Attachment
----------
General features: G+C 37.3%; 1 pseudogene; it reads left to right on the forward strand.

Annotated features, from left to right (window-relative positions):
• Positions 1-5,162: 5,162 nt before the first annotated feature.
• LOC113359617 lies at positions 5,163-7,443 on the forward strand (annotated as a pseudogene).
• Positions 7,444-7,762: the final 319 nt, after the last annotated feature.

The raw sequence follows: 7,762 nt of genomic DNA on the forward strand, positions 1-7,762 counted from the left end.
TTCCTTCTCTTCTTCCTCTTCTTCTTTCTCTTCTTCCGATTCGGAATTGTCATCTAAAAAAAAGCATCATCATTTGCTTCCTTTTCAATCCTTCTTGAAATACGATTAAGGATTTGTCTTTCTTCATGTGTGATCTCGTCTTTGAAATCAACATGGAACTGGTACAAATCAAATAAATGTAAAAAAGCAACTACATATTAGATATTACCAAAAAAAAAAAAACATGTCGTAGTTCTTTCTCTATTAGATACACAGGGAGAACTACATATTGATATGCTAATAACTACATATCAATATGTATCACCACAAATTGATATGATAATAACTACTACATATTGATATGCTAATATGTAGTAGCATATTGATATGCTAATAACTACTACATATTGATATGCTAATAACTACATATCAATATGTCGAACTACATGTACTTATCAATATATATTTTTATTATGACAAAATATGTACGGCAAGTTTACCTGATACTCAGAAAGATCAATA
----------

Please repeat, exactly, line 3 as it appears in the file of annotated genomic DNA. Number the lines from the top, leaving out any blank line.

• Positions 1-5,162: 5,162 nt before the first annotated feature.